For the last four nights, I have been having lucid dreams of bigfoot, giant mobile phones, tractor trailers, and swinging doors. I sleep like a corpse and drool all over myself, then wake up at promptly at 3 am to shower salty sweat from my bosom and toes, and somersault myself back into exhaustion. Here is a list of sleeping disorders I should consider for next week:
Bruxism: Involuntarily grinding or clenching of the teeth while sleeping.
Delayed sleep phase syndrome (DSPS): inability to awaken and fall asleep at socially acceptable times but no problem with sleep maintenance, a disorder of circadian rhythms. Other such disorders are advanced sleep phase syndrome (ASPS) and Non-24-hour sleep-wake syndrome (Non-24), both much less common than DSPS.
Hypopnea syndrome: Abnormally shallow breathing or slow respiratory rate while sleeping.
Narcolepsy: The condition of falling asleep spontaneously and unwillingly at inappropriate times.
Night terror, Pavor nocturnus, sleep terror disorder: abrupt awakening from sleep with behavior consistent with terror.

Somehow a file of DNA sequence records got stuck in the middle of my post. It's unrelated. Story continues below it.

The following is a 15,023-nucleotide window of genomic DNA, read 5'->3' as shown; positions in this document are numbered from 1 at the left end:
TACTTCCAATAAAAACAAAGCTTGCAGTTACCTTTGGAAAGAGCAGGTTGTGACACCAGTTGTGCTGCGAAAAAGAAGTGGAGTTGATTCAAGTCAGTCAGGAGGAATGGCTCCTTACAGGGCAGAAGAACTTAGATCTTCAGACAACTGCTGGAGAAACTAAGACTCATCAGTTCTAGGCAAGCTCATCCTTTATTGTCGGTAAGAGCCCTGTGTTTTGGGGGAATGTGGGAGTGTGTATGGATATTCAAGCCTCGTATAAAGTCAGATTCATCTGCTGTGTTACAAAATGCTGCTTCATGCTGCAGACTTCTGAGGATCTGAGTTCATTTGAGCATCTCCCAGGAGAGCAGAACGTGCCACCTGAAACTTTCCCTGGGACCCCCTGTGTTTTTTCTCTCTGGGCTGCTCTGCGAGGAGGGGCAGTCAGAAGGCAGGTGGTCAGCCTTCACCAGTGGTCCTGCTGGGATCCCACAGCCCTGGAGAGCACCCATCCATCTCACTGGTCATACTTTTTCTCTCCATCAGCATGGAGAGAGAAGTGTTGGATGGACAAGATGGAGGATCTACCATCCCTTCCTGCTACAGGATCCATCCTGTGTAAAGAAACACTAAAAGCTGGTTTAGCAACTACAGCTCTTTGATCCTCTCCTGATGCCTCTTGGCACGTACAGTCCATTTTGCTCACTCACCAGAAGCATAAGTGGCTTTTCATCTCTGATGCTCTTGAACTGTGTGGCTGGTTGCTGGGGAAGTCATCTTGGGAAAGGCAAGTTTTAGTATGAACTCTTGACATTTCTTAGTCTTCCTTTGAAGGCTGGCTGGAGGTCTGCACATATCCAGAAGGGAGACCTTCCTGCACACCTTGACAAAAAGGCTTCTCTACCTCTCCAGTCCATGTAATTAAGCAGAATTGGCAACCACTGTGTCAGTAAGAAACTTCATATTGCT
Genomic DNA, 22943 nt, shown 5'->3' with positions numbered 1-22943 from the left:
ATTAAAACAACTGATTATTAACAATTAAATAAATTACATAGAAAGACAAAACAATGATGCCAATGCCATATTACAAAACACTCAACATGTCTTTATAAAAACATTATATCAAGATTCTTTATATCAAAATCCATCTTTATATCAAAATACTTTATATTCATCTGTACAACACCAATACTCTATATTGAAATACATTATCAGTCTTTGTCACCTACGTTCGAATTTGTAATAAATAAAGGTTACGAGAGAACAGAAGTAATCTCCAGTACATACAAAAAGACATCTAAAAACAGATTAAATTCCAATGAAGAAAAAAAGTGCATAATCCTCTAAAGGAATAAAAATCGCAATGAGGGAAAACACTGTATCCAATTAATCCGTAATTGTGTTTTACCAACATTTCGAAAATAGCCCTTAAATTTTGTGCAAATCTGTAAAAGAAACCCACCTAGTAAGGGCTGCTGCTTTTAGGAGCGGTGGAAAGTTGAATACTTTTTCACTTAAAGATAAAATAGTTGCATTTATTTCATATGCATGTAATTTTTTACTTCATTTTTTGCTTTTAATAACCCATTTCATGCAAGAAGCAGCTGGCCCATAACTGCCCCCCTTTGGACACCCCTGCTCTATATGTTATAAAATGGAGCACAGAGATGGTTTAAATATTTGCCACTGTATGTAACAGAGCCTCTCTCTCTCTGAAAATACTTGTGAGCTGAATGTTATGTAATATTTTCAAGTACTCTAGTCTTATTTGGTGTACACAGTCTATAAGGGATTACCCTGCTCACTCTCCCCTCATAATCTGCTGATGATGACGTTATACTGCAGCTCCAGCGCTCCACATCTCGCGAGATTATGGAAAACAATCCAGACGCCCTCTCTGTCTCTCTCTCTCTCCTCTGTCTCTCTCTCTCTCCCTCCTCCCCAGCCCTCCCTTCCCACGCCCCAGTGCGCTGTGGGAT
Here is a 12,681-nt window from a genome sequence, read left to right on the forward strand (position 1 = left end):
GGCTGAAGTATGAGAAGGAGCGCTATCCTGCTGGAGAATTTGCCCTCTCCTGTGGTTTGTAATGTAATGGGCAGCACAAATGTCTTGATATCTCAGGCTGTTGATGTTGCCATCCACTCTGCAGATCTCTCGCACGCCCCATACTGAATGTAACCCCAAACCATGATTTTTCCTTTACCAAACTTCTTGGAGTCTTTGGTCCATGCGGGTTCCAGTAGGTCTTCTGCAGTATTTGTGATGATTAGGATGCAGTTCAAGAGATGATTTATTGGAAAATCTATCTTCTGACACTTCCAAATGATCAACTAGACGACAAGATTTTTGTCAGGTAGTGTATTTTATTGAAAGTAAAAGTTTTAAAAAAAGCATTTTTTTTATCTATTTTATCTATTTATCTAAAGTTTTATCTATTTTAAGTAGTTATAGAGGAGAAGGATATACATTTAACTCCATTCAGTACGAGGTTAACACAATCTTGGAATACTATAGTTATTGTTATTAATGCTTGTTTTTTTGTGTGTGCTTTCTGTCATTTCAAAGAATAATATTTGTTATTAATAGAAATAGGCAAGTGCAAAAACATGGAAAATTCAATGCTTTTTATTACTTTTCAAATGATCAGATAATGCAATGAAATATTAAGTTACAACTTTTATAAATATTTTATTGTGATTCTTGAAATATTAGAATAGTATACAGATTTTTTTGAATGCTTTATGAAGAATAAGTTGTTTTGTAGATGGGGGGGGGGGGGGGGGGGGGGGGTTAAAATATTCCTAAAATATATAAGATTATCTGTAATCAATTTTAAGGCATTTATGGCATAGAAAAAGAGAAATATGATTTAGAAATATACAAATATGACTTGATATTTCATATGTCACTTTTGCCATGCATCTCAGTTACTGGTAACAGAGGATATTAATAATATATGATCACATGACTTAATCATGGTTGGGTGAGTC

Parasomnias: Include a variety of disruptive sleep-related events.
Periodic limb movement disorder (PLMD): Sudden involuntary movement of arms and/or legs during sleep, for example kicking the legs. Also known as nocturnal myoclonus. See also Hypnic jerk, which is not a disorder.
Rapid eye movement behavior disorder (RBD): Acting out violent or dramatic dreams while in REM sleep.
Restless legs syndrome (RLS): An irresistible urge to move legs. RLS sufferers often also have PLMD.
Shift work sleep disorder, (SWSD), a situational circadian rhythm sleep disorder
Obstructive sleep apnea: Obstruction of the airway during sleep, causing lack of sufficient deep sleep; often accompanied by snoring. Central sleep apnea is less common.
Sleep paralysis: is characterized by temporary paralysis of the body shortly before or after sleep. Sleep paralysis may be accompanied by visual, auditory or tactile hallucinations. Not a disorder unless severe.
Sleepwalking or somnambulism: Engaging in activities that are normally associated with wakefulness (such as eating or dressing), which may include walking, without the conscious knowledge of the subject.